Significant financial and non-financial barriers are still holding South Africa back from becoming a gateway for investors into Africa, the Minister of Finance Pravin Gordhan revealed in his Budget Speech on Wednesday.
Gordhan said the National Treasury would consult with interested parties to address blockages and would also release a new draft of its consultation paper on cross-border investment.
The Reserve Bank would also make minor changes to reduce red tape on cross-border transactions, Gordhan said in the Budget Review.
Meanwhile, Gordhan also announced progress on the proposed reforms he mooted in last year’s Budget Speech to strengthen the financial regulatory system.
He said Cabinet had approved the principles and that technical work was underway on the proposals and that legislation would be released in 2013.
The legislation would propose that a new prudential regulator be posted at the Reserve Bank, the transformation of the Financial Services Boards into a market conduct regulator and the formalisation of the existing Financial Stability Oversight Committee.
He revealed in the Budget Review that four Bills would be tabled in Parliament this year. These are:
- Amendments to the banking legislation to introduce stronger Basel II capital requirements and to introduce dedicated banks, which specialise in retail activities such as deposit-taking or lending.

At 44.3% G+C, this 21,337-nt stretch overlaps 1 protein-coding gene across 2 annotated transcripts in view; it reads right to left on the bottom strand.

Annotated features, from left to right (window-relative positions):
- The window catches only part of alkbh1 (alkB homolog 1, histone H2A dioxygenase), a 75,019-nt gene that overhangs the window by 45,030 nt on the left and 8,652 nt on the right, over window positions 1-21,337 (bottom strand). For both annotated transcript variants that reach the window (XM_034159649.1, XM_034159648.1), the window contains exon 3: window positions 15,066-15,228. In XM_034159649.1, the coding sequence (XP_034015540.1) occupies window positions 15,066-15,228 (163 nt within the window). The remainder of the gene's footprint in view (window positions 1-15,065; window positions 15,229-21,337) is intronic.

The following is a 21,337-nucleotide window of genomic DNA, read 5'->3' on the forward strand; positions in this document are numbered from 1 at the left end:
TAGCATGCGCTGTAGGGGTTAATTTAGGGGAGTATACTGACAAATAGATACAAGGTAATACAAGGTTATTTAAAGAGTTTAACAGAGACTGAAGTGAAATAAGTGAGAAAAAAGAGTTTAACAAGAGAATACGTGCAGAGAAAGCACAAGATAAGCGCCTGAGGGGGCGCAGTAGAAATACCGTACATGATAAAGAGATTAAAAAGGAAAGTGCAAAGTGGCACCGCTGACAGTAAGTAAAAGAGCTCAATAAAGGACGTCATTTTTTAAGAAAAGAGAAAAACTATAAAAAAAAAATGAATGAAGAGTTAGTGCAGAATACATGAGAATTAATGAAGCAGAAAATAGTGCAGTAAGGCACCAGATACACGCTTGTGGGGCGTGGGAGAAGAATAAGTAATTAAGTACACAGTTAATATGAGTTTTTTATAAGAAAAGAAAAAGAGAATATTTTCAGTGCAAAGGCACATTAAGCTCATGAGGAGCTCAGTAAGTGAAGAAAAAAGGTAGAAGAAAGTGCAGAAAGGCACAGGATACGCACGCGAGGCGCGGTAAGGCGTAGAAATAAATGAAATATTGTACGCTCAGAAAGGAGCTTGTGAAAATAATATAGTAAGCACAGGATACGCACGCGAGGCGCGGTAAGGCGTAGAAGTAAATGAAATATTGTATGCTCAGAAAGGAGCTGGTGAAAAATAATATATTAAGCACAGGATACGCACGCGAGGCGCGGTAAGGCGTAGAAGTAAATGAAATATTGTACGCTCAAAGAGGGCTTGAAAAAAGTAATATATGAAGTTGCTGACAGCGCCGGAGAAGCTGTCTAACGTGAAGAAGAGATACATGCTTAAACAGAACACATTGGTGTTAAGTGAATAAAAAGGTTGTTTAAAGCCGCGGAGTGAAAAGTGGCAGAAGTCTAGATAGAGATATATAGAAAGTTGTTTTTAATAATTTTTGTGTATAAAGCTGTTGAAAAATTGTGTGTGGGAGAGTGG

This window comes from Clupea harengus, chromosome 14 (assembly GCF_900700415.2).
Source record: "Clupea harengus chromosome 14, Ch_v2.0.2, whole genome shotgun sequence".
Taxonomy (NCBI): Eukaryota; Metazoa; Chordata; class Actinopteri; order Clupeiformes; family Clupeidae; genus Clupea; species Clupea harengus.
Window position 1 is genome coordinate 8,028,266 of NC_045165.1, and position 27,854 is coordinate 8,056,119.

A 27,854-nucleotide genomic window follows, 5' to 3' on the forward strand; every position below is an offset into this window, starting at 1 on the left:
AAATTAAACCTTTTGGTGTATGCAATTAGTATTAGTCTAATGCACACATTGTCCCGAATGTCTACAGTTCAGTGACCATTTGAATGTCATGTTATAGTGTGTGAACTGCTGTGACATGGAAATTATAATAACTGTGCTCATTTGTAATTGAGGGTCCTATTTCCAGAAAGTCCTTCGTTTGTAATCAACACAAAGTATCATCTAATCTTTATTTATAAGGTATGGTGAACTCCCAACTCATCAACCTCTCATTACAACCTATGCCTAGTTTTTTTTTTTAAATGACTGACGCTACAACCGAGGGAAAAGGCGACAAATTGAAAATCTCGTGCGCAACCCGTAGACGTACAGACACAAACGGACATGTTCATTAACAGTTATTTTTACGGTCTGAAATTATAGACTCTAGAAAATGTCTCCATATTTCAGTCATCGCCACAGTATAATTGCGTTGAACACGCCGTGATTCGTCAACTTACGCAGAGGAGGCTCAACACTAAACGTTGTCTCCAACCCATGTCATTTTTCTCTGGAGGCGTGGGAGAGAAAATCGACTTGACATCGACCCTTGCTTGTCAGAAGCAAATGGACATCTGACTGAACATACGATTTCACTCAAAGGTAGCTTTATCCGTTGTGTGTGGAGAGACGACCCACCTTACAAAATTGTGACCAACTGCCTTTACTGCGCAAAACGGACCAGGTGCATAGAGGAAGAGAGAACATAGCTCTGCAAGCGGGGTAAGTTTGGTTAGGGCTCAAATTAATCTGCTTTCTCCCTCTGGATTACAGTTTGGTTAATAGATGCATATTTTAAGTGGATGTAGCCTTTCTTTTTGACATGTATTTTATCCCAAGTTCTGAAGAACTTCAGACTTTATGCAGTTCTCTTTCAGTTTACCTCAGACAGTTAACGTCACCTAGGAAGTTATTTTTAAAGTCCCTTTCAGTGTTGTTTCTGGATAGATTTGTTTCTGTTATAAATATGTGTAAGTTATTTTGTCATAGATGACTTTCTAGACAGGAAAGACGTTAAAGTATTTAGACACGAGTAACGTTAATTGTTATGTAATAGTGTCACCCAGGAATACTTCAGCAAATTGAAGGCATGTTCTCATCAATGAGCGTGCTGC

- The Financial Markets Bill, which would replace the Securities Services Act, strengthen the fight against market manipulation (including insider trading) and regulate over-the-counter derivatives
- The Credit Rating Services Bill which would regulate the governance and practices of credit-rating agencies.
- A general Bill to address gaps in the regulation of pension funds, insurance companies and friendly societies.
The National Treasury will also hold a number of interactions with financial services providers in the next few months to address the high fees charged for many of these products.
Addressing media before his speech in Parliament, Gordhan said government was very concerned about the costs in the financial services sector and that products were still large aimed at a first-world market, rather than at poorer customers.
He said government was also concerned about cost deductions – at times as high as 40% – which eroded the earnings an investor could generate from any investment. – BuaNews